I also agree that Fili and Kili’s deaths were not as emotional as they could have been. If you haven’t tead it yet, I wrote my own preferred interpretation of the Last Stand of Thorin II and His Sister-Sons on the Battle of the Five Armies Extended Edition Speculations post. 🙂
    Thorin’s death would have been better executed (no pun intended either) on a deathbed like in the original book. Also they could have added a couple more sentences to his farewell: “Now I truly understand why Gandalf chose you… Because, of all the numerous hobbits of the Shire, you were one who showed true spirit…” (Place this somewhere before the last two sentences of Thorin’s actuall farewell and we get a little more insight to the relationship between Bilbo and Frodo in the FotR movie) 🙂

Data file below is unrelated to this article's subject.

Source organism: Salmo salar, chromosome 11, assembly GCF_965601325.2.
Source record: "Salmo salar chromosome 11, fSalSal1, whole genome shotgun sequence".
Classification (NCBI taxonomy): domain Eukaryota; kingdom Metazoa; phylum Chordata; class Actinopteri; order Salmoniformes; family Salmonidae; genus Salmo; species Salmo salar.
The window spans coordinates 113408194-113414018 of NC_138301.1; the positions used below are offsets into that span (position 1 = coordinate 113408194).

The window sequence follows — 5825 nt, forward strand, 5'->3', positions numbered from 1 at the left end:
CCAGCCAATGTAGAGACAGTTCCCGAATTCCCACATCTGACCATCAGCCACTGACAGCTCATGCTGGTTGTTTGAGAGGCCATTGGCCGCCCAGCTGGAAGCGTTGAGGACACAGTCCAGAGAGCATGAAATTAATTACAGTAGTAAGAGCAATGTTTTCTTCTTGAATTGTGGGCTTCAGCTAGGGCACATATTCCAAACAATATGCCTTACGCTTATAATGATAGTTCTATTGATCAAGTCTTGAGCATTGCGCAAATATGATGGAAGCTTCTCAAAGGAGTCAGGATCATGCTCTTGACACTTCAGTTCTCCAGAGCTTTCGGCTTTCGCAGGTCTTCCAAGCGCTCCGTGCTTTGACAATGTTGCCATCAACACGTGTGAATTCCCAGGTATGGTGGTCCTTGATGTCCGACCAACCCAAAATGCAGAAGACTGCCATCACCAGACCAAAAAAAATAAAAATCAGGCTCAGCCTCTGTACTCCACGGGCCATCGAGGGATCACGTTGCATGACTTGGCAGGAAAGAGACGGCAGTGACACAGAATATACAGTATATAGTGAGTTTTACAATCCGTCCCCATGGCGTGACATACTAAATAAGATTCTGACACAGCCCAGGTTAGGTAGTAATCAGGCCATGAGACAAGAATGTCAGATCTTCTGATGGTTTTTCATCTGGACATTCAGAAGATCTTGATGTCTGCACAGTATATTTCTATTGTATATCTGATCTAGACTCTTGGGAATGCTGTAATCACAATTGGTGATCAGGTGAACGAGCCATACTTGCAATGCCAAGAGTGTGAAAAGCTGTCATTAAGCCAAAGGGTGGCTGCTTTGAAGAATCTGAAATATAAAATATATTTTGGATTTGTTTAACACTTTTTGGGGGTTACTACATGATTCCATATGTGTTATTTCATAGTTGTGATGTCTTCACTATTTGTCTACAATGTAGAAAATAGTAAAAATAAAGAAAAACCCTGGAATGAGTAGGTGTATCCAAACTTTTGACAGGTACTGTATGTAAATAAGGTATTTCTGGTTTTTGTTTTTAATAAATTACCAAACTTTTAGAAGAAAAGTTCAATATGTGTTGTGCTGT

I found the penultimate scene a bit… disturbing. Had they left out that one scene of Bilbo’s Ring-induced viscousness in DoS, then the final scene with the Ring would have worked better: making it appear as a precious consolation gift to Bilbo rather than a menacing power lying in wait, which will then make the whole “One Ring to rule them all” revelation in the FotR prologue a bigger shock to future viewers.
    But I agree that The Hobbit trilogy is a worthy cinematic companion to the Rings Trilogy!

  6. “The first hour of the Battle of the Five armies was busy building up the tension and motivation of the major characters-”

    *Cue tire screech sound effect*

    Wha? Seriously? That… It took an hour for the battle to start? I thought it was a lot less, like 30 minutes only. What the frick is wrong with me?